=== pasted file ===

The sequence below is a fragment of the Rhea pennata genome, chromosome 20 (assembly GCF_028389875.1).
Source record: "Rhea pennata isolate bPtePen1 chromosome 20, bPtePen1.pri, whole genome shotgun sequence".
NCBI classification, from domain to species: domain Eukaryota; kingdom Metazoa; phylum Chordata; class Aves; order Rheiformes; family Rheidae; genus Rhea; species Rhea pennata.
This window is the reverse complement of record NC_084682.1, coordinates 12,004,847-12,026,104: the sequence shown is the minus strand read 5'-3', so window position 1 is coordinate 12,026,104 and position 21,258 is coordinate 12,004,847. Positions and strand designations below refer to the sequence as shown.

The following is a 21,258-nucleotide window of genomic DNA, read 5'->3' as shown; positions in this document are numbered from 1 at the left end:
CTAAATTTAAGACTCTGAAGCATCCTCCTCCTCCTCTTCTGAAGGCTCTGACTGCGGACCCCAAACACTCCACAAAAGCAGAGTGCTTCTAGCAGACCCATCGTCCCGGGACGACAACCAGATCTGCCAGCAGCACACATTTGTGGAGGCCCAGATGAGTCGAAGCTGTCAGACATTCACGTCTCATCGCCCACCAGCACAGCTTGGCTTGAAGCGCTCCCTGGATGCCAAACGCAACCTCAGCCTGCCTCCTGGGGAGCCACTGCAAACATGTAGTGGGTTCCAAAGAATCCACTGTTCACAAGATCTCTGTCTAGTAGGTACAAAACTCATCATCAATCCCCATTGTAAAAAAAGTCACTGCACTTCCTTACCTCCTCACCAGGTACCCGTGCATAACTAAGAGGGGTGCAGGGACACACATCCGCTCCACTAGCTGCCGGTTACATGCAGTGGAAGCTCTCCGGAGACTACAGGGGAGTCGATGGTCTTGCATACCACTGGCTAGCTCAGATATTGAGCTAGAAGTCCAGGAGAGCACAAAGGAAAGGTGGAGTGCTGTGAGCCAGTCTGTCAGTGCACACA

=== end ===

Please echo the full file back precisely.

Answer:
The sequence below is a fragment of the Rhea pennata genome, chromosome 20 (assembly GCF_028389875.1).
Source record: "Rhea pennata isolate bPtePen1 chromosome 20, bPtePen1.pri, whole genome shotgun sequence".
NCBI classification, from domain to species: domain Eukaryota; kingdom Metazoa; phylum Chordata; class Aves; order Rheiformes; family Rheidae; genus Rhea; species Rhea pennata.
This window is the reverse complement of record NC_084682.1, coordinates 12,004,847-12,026,104: the sequence shown is the minus strand read 5'-3', so window position 1 is coordinate 12,026,104 and position 21,258 is coordinate 12,004,847. Positions and strand designations below refer to the sequence as shown.

The following is a 21,258-nucleotide window of genomic DNA, read 5'->3' as shown; positions in this document are numbered from 1 at the left end:
CTAAATTTAAGACTCTGAAGCATCCTCCTCCTCCTCTTCTGAAGGCTCTGACTGCGGACCCCAAACACTCCACAAAAGCAGAGTGCTTCTAGCAGACCCATCGTCCCGGGACGACAACCAGATCTGCCAGCAGCACACATTTGTGGAGGCCCAGATGAGTCGAAGCTGTCAGACATTCACGTCTCATCGCCCACCAGCACAGCTTGGCTTGAAGCGCTCCCTGGATGCCAAACGCAACCTCAGCCTGCCTCCTGGGGAGCCACTGCAAACATGTAGTGGGTTCCAAAGAATCCACTGTTCACAAGATCTCTGTCTAGTAGGTACAAAACTCATCATCAATCCCCATTGTAAAAAAAGTCACTGCACTTCCTTACCTCCTCACCAGGTACCCGTGCATAACTAAGAGGGGTGCAGGGACACACATCCGCTCCACTAGCTGCCGGTTACATGCAGTGGAAGCTCTCCGGAGACTACAGGGGAGTCGATGGTCTTGCATACCACTGGCTAGCTCAGATATTGAGCTAGAAGTCCAGGAGAGCACAAAGGAAAGGTGGAGTGCTGTGAGCCAGTCTGTCAGTGCACACA